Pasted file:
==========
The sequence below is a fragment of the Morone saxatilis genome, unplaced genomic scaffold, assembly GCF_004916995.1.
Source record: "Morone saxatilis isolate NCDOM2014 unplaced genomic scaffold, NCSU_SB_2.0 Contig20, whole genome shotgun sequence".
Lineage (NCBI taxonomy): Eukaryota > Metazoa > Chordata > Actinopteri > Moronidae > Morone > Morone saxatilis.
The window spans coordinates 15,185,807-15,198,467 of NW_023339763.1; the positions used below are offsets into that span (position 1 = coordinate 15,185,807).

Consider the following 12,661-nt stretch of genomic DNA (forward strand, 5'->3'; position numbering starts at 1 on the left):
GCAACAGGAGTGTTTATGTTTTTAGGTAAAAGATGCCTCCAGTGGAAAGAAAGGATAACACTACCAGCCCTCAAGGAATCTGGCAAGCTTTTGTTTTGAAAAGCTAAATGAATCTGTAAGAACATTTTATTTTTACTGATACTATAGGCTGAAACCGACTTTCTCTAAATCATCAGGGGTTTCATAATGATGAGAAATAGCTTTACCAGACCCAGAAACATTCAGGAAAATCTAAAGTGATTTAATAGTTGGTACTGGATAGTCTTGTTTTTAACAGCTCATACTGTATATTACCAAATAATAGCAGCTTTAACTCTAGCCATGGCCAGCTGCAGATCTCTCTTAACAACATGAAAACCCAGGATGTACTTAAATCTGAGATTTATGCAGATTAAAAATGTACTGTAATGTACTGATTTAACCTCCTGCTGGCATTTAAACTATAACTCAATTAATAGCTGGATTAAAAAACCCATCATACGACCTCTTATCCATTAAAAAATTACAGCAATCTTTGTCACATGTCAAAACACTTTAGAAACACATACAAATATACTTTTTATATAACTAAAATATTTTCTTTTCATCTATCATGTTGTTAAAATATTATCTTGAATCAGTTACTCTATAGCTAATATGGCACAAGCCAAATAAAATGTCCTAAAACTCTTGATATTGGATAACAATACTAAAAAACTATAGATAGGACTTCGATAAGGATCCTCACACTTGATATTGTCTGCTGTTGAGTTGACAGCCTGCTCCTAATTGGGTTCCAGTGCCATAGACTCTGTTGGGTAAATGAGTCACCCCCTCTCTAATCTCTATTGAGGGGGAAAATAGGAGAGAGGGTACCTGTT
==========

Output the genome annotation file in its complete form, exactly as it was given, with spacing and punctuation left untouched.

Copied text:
The sequence below is a fragment of the Morone saxatilis genome, unplaced genomic scaffold, assembly GCF_004916995.1.
Source record: "Morone saxatilis isolate NCDOM2014 unplaced genomic scaffold, NCSU_SB_2.0 Contig20, whole genome shotgun sequence".
Lineage (NCBI taxonomy): Eukaryota > Metazoa > Chordata > Actinopteri > Moronidae > Morone > Morone saxatilis.
The window spans coordinates 15,185,807-15,198,467 of NW_023339763.1; the positions used below are offsets into that span (position 1 = coordinate 15,185,807).

Consider the following 12,661-nt stretch of genomic DNA (forward strand, 5'->3'; position numbering starts at 1 on the left):
GCAACAGGAGTGTTTATGTTTTTAGGTAAAAGATGCCTCCAGTGGAAAGAAAGGATAACACTACCAGCCCTCAAGGAATCTGGCAAGCTTTTGTTTTGAAAAGCTAAATGAATCTGTAAGAACATTTTATTTTTACTGATACTATAGGCTGAAACCGACTTTCTCTAAATCATCAGGGGTTTCATAATGATGAGAAATAGCTTTACCAGACCCAGAAACATTCAGGAAAATCTAAAGTGATTTAATAGTTGGTACTGGATAGTCTTGTTTTTAACAGCTCATACTGTATATTACCAAATAATAGCAGCTTTAACTCTAGCCATGGCCAGCTGCAGATCTCTCTTAACAACATGAAAACCCAGGATGTACTTAAATCTGAGATTTATGCAGATTAAAAATGTACTGTAATGTACTGATTTAACCTCCTGCTGGCATTTAAACTATAACTCAATTAATAGCTGGATTAAAAAACCCATCATACGACCTCTTATCCATTAAAAAATTACAGCAATCTTTGTCACATGTCAAAACACTTTAGAAACACATACAAATATACTTTTTATATAACTAAAATATTTTCTTTTCATCTATCATGTTGTTAAAATATTATCTTGAATCAGTTACTCTATAGCTAATATGGCACAAGCCAAATAAAATGTCCTAAAACTCTTGATATTGGATAACAATACTAAAAAACTATAGATAGGACTTCGATAAGGATCCTCACACTTGATATTGTCTGCTGTTGAGTTGACAGCCTGCTCCTAATTGGGTTCCAGTGCCATAGACTCTGTTGGGTAAATGAGTCACCCCCTCTCTAATCTCTATTGAGGGGGAAAATAGGAGAGAGGGTACCTGTT